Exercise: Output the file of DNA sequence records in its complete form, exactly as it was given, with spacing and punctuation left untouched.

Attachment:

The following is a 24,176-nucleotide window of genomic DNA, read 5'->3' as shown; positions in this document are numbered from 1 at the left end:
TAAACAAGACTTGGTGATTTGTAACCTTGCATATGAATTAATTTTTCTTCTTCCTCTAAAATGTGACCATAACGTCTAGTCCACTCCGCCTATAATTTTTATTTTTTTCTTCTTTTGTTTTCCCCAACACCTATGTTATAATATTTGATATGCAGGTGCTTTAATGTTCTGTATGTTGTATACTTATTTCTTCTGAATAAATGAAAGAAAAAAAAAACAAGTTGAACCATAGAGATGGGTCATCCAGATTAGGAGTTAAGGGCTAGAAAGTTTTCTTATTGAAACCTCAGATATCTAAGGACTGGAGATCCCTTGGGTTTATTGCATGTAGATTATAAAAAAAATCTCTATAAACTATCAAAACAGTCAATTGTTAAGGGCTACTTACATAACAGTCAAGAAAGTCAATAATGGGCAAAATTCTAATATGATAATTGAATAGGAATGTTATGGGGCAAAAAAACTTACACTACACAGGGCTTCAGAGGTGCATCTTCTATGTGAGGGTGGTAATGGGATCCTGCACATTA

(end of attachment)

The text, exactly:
The following is a 24,176-nucleotide window of genomic DNA, read 5'->3' as shown; positions in this document are numbered from 1 at the left end:
TAAACAAGACTTGGTGATTTGTAACCTTGCATATGAATTAATTTTTCTTCTTCCTCTAAAATGTGACCATAACGTCTAGTCCACTCCGCCTATAATTTTTATTTTTTTCTTCTTTTGTTTTCCCCAACACCTATGTTATAATATTTGATATGCAGGTGCTTTAATGTTCTGTATGTTGTATACTTATTTCTTCTGAATAAATGAAAGAAAAAAAAAACAAGTTGAACCATAGAGATGGGTCATCCAGATTAGGAGTTAAGGGCTAGAAAGTTTTCTTATTGAAACCTCAGATATCTAAGGACTGGAGATCCCTTGGGTTTATTGCATGTAGATTATAAAAAAAATCTCTATAAACTATCAAAACAGTCAATTGTTAAGGGCTACTTACATAACAGTCAAGAAAGTCAATAATGGGCAAAATTCTAATATGATAATTGAATAGGAATGTTATGGGGCAAAAAAACTTACACTACACAGGGCTTCAGAGGTGCATCTTCTATGTGAGGGTGGTAATGGGATCCTGCACATTA